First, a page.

News Flash: "TimZ and Chickenman possessed/channeling TonyD on HybridZ..." My "ignore" button worked well... I had no clue what you guys were ranting about until I noticed the "You've chosen to ignore content by NewZed. Options" after the fact... Imagine that, the day TonyD was not the ranting guy. Imagine that!
  41. 1 point
    Hi again! On the last 3 weeks we have finished the Z…it’s so nice to see the car ready to paint…there are some minor details to solve, but not metal work, only disassemble some parts. These weeks were hard…every time we thought the car was done another hole and rust appeared, so we decided to clean the metal until the last bit of paint…I’m talking about the floor…damn…completely rusty….now is new… The engine is in the rebuilding process and I haven’t got pictures…maybe next week… Meanwhile is just waiting for the paintig day. Windows, fuel lines and brake lines will be removed within 15 days! Hope you enjoy the progresso….let’s see the photos! Floor…no words… Final result…so nice!!! Behind the seats… Front floor and the battery frame…the battery flame will be fixed tomorrow…but it seems long time ago someone made a repair on it! Someone open a hole…crazy maniascs…so…let’s cover it… Gone… The mudflaps holes were covered too…they will no longer be used… The back of the car was in bad shape too…minor dents…but needed some repair!!! No holes….yeah!!!! Now some photos… The oil pan is in great shape, just needs to be painted grey…the colour is not bad…. Mr.Vitorino focused… No doubts…903 blue… Warriors relax… Now we will wait 15 days…and deliver it for painting… Hope you still enjoying it!! Regards Mário
  42. 1 point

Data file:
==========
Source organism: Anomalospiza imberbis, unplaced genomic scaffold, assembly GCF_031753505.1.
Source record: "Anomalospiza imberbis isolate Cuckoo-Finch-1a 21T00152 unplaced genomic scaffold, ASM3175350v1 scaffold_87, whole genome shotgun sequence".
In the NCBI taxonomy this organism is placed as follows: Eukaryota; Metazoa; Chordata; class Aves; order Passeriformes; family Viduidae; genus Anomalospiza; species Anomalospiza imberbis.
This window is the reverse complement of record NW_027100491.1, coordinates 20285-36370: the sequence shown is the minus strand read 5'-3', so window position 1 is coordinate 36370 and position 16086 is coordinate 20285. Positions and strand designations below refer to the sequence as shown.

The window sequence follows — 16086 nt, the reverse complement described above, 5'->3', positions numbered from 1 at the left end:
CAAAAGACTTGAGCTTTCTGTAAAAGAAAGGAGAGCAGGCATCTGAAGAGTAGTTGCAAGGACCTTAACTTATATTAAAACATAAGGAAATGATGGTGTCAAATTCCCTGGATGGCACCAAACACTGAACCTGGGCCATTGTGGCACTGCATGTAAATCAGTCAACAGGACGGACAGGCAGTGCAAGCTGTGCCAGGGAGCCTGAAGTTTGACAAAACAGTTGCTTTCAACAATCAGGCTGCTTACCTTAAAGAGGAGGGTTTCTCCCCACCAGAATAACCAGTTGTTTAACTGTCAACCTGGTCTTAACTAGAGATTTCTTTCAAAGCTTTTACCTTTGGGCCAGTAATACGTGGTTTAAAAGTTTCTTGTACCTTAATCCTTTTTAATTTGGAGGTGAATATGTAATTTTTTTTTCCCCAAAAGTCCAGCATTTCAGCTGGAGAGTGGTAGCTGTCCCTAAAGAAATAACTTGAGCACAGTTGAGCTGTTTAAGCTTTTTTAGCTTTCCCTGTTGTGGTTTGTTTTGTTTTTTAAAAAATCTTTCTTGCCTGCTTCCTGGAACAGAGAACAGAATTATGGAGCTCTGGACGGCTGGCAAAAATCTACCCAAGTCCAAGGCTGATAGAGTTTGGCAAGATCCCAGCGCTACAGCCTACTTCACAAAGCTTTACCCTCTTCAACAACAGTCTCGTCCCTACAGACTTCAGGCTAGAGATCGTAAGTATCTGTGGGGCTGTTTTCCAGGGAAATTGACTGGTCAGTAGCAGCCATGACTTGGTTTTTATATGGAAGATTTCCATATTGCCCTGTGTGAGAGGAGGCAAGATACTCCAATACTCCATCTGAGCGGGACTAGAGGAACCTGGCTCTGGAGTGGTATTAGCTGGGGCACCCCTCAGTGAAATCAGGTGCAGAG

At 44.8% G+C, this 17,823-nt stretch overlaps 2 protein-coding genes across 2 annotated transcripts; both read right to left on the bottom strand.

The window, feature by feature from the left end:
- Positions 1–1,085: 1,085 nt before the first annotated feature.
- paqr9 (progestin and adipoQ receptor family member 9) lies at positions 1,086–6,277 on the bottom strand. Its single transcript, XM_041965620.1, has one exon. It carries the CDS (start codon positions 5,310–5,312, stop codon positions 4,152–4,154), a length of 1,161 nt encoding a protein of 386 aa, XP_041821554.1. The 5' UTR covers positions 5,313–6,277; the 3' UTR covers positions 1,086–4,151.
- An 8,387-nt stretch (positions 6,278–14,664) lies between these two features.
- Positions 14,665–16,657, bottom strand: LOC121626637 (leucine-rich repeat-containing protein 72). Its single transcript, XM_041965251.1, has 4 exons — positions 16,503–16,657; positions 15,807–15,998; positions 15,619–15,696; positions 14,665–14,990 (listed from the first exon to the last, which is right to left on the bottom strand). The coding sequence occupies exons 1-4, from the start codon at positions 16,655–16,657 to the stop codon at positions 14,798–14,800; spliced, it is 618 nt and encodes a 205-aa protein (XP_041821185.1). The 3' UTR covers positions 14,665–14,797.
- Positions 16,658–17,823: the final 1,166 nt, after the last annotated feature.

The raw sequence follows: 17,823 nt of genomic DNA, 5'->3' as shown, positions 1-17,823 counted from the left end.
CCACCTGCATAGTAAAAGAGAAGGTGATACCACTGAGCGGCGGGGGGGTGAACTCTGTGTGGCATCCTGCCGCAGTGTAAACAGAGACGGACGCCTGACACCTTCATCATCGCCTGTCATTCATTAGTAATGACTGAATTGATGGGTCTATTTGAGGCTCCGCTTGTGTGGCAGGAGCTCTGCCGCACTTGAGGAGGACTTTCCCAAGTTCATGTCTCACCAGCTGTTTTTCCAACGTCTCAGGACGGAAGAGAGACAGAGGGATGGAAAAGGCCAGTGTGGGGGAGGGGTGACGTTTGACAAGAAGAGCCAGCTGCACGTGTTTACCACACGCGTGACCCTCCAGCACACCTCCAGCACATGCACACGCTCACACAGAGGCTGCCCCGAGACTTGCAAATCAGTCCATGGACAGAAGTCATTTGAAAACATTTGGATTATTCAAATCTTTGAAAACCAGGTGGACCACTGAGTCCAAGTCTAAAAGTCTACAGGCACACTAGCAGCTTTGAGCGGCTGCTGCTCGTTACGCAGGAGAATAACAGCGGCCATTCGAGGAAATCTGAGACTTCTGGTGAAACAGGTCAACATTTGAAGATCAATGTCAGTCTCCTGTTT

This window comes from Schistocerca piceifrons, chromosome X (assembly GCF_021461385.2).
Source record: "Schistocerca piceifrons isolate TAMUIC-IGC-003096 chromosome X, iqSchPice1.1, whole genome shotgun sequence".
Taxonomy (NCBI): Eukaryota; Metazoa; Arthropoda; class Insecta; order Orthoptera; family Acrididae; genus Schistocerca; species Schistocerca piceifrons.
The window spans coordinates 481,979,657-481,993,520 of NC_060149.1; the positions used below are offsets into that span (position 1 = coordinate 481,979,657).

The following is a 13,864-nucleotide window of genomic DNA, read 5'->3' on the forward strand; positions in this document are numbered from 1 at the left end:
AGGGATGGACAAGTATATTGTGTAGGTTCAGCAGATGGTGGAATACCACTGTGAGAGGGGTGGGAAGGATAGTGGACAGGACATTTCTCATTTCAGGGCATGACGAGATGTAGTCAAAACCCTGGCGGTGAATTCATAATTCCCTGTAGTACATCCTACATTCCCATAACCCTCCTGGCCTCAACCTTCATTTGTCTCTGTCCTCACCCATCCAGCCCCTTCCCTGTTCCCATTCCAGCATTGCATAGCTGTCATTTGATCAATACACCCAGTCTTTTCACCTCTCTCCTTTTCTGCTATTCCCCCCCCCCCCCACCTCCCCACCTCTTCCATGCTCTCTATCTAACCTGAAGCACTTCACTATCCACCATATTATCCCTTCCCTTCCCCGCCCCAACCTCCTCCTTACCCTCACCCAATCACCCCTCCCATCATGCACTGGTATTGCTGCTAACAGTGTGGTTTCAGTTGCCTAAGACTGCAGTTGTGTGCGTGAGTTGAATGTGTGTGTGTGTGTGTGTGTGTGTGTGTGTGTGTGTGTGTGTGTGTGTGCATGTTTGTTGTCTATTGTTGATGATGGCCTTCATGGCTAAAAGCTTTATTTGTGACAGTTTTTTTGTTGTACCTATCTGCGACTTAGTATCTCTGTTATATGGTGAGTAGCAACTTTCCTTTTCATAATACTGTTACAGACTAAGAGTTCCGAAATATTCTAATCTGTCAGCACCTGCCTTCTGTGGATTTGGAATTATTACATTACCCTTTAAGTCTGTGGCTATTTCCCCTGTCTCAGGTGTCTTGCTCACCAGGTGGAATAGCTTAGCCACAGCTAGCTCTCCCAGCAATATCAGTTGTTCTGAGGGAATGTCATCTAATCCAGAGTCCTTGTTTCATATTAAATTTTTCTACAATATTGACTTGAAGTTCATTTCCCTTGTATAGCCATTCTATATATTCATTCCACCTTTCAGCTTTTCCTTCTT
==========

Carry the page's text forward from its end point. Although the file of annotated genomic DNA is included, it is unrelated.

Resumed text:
technique is way more important than electrode choice in tig welding. Establish your puddle, then start moving the torch. keep arc TIGHT. Feed in filler at appropriate increments, and don't stop the torch for too long otherwise you'll put too much heat into the part. A million billion times more tricky than it sounds.
  43. 1 point
    Lumber arrived last Friday. Now if it would just stop raining long enough for me to do some framing.
  44. 1 point
    I don't post here often, but as owner of FutoFab I thought I would chime in about the FutoFab STi conversion stub axles. FutoFab purchased the WCR stock after Todd Walrich passed. Part of this stock included the Beta Motorsports / John Williams designed stub axles. We also heard about breakage issues on those axles and decided if we were to carry on with STi stub axles, they would be made by a driveline shop from axle forgings, not machined from billet stock. We felt using an axle forging for our stub axles would improve the quality in 2 key areas. 1) The flange being forged onto the shaft allows the grain of the steel to "flow" into the flange rather than be cut as it would be when machined from a billet. 2) The heat treating on our forgings is done to the shaft only. Heat treatment penetrates roughly .20" to .25" into the surface of the metal. The treatment depth leaves the core of the shaft untreated, making it more flexible. While heat treating adds strength, it also makes steel more brittle. Because heat treatment will fully penetrate the thinner flanges, we prefer to use forgings with untreated flanges. Since we have changed to using forged shafts, we have not had a failure reported to us. Dave Patten, Owner
  45. 1 point
    Yeah! After talking to a race shop that gave me the idea, I did some searching and found Ronin did that for miata swaps.
  46. 1 point